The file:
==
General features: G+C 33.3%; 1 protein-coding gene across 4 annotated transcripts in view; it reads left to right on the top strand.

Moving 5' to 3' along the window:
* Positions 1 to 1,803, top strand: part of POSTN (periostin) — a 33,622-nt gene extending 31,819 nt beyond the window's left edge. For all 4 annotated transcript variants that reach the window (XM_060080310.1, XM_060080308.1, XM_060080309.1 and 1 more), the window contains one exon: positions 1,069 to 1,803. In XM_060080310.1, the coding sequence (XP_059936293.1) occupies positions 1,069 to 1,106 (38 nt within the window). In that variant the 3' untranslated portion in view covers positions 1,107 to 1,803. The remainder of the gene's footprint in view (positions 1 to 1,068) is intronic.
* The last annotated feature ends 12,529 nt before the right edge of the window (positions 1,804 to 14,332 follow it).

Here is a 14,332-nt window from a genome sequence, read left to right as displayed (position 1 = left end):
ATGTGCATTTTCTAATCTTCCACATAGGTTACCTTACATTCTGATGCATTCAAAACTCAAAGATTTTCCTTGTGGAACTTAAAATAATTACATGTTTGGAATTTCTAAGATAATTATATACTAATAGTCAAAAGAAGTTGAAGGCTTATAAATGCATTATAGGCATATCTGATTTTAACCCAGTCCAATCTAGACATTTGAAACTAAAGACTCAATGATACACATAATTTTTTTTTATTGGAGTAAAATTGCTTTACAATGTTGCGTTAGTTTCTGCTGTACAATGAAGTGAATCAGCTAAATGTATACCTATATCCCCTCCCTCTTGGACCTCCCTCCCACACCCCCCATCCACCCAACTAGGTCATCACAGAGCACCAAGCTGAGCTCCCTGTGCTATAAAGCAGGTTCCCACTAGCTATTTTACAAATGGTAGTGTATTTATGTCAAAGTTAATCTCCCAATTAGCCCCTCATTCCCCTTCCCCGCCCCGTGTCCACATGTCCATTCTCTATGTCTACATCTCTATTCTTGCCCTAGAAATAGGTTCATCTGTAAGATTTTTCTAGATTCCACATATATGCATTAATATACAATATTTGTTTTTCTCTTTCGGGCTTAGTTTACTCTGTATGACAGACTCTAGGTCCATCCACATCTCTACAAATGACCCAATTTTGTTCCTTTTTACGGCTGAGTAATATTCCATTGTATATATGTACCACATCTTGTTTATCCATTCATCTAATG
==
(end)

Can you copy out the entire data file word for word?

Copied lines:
General features: G+C 33.3%; 1 protein-coding gene across 4 annotated transcripts in view; it reads left to right on the top strand.

Moving 5' to 3' along the window:
* Positions 1 to 1,803, top strand: part of POSTN (periostin) — a 33,622-nt gene extending 31,819 nt beyond the window's left edge. For all 4 annotated transcript variants that reach the window (XM_060080310.1, XM_060080308.1, XM_060080309.1 and 1 more), the window contains one exon: positions 1,069 to 1,803. In XM_060080310.1, the coding sequence (XP_059936293.1) occupies positions 1,069 to 1,106 (38 nt within the window). In that variant the 3' untranslated portion in view covers positions 1,107 to 1,803. The remainder of the gene's footprint in view (positions 1 to 1,068) is intronic.
* The last annotated feature ends 12,529 nt before the right edge of the window (positions 1,804 to 14,332 follow it).

Here is a 14,332-nt window from a genome sequence, read left to right as displayed (position 1 = left end):
ATGTGCATTTTCTAATCTTCCACATAGGTTACCTTACATTCTGATGCATTCAAAACTCAAAGATTTTCCTTGTGGAACTTAAAATAATTACATGTTTGGAATTTCTAAGATAATTATATACTAATAGTCAAAAGAAGTTGAAGGCTTATAAATGCATTATAGGCATATCTGATTTTAACCCAGTCCAATCTAGACATTTGAAACTAAAGACTCAATGATACACATAATTTTTTTTTATTGGAGTAAAATTGCTTTACAATGTTGCGTTAGTTTCTGCTGTACAATGAAGTGAATCAGCTAAATGTATACCTATATCCCCTCCCTCTTGGACCTCCCTCCCACACCCCCCATCCACCCAACTAGGTCATCACAGAGCACCAAGCTGAGCTCCCTGTGCTATAAAGCAGGTTCCCACTAGCTATTTTACAAATGGTAGTGTATTTATGTCAAAGTTAATCTCCCAATTAGCCCCTCATTCCCCTTCCCCGCCCCGTGTCCACATGTCCATTCTCTATGTCTACATCTCTATTCTTGCCCTAGAAATAGGTTCATCTGTAAGATTTTTCTAGATTCCACATATATGCATTAATATACAATATTTGTTTTTCTCTTTCGGGCTTAGTTTACTCTGTATGACAGACTCTAGGTCCATCCACATCTCTACAAATGACCCAATTTTGTTCCTTTTTACGGCTGAGTAATATTCCATTGTATATATGTACCACATCTTGTTTATCCATTCATCTAATG